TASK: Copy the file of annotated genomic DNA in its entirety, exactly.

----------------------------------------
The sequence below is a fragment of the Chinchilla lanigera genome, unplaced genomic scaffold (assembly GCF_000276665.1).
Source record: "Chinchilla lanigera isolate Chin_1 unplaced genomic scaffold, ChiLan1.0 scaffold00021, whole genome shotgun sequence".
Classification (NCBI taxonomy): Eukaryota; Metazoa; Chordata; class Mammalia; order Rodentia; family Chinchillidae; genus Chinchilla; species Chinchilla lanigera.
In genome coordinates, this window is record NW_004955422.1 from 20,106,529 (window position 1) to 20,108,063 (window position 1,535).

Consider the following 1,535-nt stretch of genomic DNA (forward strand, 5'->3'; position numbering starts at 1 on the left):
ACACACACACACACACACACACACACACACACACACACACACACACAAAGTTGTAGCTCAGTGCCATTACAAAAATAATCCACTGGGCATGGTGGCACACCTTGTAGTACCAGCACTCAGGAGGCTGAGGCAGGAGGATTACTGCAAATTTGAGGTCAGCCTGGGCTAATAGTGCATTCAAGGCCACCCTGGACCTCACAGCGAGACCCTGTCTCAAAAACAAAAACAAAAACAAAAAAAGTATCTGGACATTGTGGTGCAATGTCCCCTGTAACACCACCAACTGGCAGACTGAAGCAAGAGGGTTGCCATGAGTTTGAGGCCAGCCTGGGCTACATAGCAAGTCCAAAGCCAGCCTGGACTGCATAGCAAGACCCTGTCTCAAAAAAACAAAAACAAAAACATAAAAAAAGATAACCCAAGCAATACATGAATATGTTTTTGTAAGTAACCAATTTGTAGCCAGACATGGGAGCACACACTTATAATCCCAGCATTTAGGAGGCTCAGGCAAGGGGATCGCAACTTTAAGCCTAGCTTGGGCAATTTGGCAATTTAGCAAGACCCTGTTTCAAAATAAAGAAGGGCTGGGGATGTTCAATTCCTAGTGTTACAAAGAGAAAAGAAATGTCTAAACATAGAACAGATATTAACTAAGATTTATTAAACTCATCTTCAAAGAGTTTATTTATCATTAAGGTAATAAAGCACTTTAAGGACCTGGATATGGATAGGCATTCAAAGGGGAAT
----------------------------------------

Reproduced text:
The sequence below is a fragment of the Chinchilla lanigera genome, unplaced genomic scaffold (assembly GCF_000276665.1).
Source record: "Chinchilla lanigera isolate Chin_1 unplaced genomic scaffold, ChiLan1.0 scaffold00021, whole genome shotgun sequence".
Classification (NCBI taxonomy): Eukaryota; Metazoa; Chordata; class Mammalia; order Rodentia; family Chinchillidae; genus Chinchilla; species Chinchilla lanigera.
In genome coordinates, this window is record NW_004955422.1 from 20,106,529 (window position 1) to 20,108,063 (window position 1,535).

Consider the following 1,535-nt stretch of genomic DNA (forward strand, 5'->3'; position numbering starts at 1 on the left):
ACACACACACACACACACACACACACACACACACACACACACACACAAAGTTGTAGCTCAGTGCCATTACAAAAATAATCCACTGGGCATGGTGGCACACCTTGTAGTACCAGCACTCAGGAGGCTGAGGCAGGAGGATTACTGCAAATTTGAGGTCAGCCTGGGCTAATAGTGCATTCAAGGCCACCCTGGACCTCACAGCGAGACCCTGTCTCAAAAACAAAAACAAAAACAAAAAAAGTATCTGGACATTGTGGTGCAATGTCCCCTGTAACACCACCAACTGGCAGACTGAAGCAAGAGGGTTGCCATGAGTTTGAGGCCAGCCTGGGCTACATAGCAAGTCCAAAGCCAGCCTGGACTGCATAGCAAGACCCTGTCTCAAAAAAACAAAAACAAAAACATAAAAAAAGATAACCCAAGCAATACATGAATATGTTTTTGTAAGTAACCAATTTGTAGCCAGACATGGGAGCACACACTTATAATCCCAGCATTTAGGAGGCTCAGGCAAGGGGATCGCAACTTTAAGCCTAGCTTGGGCAATTTGGCAATTTAGCAAGACCCTGTTTCAAAATAAAGAAGGGCTGGGGATGTTCAATTCCTAGTGTTACAAAGAGAAAAGAAATGTCTAAACATAGAACAGATATTAACTAAGATTTATTAAACTCATCTTCAAAGAGTTTATTTATCATTAAGGTAATAAAGCACTTTAAGGACCTGGATATGGATAGGCATTCAAAGGGGAAT